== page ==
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NIO’s Lindy Cameron to succeed Ciaran Martin as head of the NCSC

The director-general of the Northern Ireland Office will be formally appointed as National Cyber Security Centre CEO in October.

By Oscar Williams

The director-general of the government’s Northern Ireland Office, Lindy Cameron, is set to become the National Cyber Security Centre’s (NCSC) second chief executive.

The senior civil servant, who has also served as a director-general in the Department for International Development (Dfid) and worked in Iraq and Afghanistan, will be formally appointed CEO of the cyber security agency in October.

The appointment will follow a handover period with her predecessor, Ciaran Martin, who will remain in the post until the end of August. Martin, NCSC’s first CEO, is planning to take on new roles in business and academia, including as professor of practice in public management at Oxford University’s Blavatnik School of Government.

In a statement issued this morning (28 July), Cameron said: “Over the past four years, the NCSC has transformed the UK’s approach to cyber security and set a benchmark for other countries to follow. I am delighted to join the NCSC and relish the opportunity to take this world-leading organisation to the next level.”

NCSC said Cameron has more than 20 years’ experience working in national security policy and crisis management. She studied history at Oxford University before joining the consultancy firm McKinsey. She was appointed head of DfiD Afghanistan in 2006 and subsequently worked in Kabul and then Helmand province as the head of the foreign office’s reconstruction team. In June last year she was appointed director-general of the Northern Ireland Office.

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In her new role, which is a director-general level appointment, Cameron will report directly to Jeremy Fleming, who is director of NCSC’s parent agency GCHQ. In a statement, Fleming said: “I am excited to welcome Lindy to the NCSC and GCHQ. She joins at a time when cyber security has never been more essential to the nation’s resilience and prosperity. Lindy’s unique blend of experience in Government, overseas and in security and policy issues make her the ideal leader to take NCSC into the next stage of its delivery.”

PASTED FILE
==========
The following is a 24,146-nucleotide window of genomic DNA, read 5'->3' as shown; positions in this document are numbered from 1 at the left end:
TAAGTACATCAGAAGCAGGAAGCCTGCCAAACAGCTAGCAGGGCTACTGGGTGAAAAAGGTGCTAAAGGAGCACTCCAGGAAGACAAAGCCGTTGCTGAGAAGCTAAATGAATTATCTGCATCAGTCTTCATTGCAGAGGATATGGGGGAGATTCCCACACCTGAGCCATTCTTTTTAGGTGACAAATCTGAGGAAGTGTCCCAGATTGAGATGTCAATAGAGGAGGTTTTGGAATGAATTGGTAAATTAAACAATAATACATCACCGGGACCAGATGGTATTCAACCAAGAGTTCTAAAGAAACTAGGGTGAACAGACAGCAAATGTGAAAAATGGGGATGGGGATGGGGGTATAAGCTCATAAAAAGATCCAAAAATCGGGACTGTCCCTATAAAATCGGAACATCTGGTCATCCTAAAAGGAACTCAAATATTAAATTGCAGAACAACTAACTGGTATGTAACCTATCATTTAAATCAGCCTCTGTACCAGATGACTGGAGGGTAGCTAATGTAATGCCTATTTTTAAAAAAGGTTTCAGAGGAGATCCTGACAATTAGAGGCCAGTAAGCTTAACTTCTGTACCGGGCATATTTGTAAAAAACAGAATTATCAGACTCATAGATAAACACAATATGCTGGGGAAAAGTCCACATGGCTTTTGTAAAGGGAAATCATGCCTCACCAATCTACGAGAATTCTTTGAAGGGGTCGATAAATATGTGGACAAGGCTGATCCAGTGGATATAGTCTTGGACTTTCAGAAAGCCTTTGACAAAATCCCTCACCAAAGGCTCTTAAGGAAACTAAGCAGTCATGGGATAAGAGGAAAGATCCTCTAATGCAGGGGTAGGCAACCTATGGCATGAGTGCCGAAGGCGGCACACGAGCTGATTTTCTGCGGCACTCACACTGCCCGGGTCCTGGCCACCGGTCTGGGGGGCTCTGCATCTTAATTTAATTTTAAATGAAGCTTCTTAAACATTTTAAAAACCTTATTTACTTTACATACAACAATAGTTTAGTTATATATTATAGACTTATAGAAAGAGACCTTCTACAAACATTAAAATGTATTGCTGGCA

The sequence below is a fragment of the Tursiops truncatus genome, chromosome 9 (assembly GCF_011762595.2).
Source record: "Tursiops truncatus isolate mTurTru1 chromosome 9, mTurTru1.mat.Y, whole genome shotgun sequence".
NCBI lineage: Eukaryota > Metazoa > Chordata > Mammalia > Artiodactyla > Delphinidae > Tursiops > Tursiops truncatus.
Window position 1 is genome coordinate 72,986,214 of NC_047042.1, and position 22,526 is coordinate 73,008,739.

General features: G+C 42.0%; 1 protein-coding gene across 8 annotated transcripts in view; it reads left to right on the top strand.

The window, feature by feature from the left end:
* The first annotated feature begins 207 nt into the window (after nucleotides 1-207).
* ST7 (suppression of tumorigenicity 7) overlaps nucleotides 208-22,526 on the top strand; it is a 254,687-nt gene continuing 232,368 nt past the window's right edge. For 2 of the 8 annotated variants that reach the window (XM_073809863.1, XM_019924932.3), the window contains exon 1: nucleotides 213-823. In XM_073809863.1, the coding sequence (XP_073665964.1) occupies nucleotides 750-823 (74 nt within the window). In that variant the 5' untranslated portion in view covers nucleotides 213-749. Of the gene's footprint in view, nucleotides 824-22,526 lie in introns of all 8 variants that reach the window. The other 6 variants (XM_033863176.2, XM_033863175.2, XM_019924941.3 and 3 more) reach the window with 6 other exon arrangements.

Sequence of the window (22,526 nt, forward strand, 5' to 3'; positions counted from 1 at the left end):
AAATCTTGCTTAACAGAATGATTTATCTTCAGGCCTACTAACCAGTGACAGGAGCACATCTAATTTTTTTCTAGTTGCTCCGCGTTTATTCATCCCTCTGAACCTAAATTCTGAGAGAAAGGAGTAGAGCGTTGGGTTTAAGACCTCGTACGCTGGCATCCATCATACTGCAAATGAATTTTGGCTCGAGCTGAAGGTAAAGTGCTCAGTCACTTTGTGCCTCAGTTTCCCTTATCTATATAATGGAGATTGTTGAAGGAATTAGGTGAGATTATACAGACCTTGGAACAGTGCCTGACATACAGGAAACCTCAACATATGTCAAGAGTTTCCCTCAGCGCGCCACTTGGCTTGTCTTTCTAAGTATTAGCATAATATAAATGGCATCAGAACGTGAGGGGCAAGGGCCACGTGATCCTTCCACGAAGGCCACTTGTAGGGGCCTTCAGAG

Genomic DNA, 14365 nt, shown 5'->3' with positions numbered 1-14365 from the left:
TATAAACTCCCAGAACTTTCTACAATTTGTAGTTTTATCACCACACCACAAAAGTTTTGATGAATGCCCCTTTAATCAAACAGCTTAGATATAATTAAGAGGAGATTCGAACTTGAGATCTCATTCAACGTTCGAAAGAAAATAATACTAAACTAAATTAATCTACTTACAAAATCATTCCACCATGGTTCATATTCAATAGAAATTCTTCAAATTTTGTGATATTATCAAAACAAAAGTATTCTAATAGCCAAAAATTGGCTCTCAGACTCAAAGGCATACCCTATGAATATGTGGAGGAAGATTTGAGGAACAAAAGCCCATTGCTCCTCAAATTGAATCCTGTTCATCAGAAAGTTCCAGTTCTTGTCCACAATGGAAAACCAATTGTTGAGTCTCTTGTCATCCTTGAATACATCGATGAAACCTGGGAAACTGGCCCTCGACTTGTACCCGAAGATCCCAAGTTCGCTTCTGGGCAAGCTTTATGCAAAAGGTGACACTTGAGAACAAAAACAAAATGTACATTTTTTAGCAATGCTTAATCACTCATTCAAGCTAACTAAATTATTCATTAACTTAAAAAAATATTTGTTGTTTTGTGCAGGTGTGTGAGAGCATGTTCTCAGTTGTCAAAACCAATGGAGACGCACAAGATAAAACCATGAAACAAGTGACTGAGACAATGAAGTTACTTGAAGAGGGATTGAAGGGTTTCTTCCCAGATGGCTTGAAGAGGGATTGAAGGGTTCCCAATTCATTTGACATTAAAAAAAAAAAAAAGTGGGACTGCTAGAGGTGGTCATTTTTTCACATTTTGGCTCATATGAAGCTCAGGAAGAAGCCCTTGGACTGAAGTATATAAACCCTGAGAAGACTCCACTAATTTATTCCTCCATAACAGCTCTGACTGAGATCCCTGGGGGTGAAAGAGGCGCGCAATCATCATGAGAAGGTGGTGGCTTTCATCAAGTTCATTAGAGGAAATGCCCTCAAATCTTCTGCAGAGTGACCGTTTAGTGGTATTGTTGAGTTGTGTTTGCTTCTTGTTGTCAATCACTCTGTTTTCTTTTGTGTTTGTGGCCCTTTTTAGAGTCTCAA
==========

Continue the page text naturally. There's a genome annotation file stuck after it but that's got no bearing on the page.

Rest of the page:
He added: “I would like to thank Ciaran Martin for the way he has pioneered cyber security in the UK. He leaves the NCSC having led the development of a world leading capability. We wish him the best of success as he embarks on the next stage of his career in academia and business.”

Before being appointed as NCSC’s first CEO in February 2016, Martin served on the board of GCHQ as the head of cyber security, having previously worked in the Treasury and the Cabinet Office. While working for GCHQ, he recommended the creation of the NCSC, which was announced by the government in November 2015.

During his tenure, the agency has sought to bolster Britain’s cyber defences attacks while also conducting a number of investigations into campaigns orchestrated by hostile state actors working on behalf of the Chinese, Russian, Iranian and North Korean governments.

The agency also handled the UK’s response to the WannaCry and NotPetya cyber attacks of 2018. But perhaps its most high-profile assignment has been a long-running assessment the security risk posed by the Chinese telecoms equipment provider Huawei. The agency had initially determined that any risks posed by the vendor could be mitigated by restricting the role it plays in the UK’s 5G telecoms networks.

However, that judgement changed in recent months after the US issued new trade restriction on the company. The government has since vowed to ban the company from the UK’s telecoms networks.

This article first appeared in NS Tech


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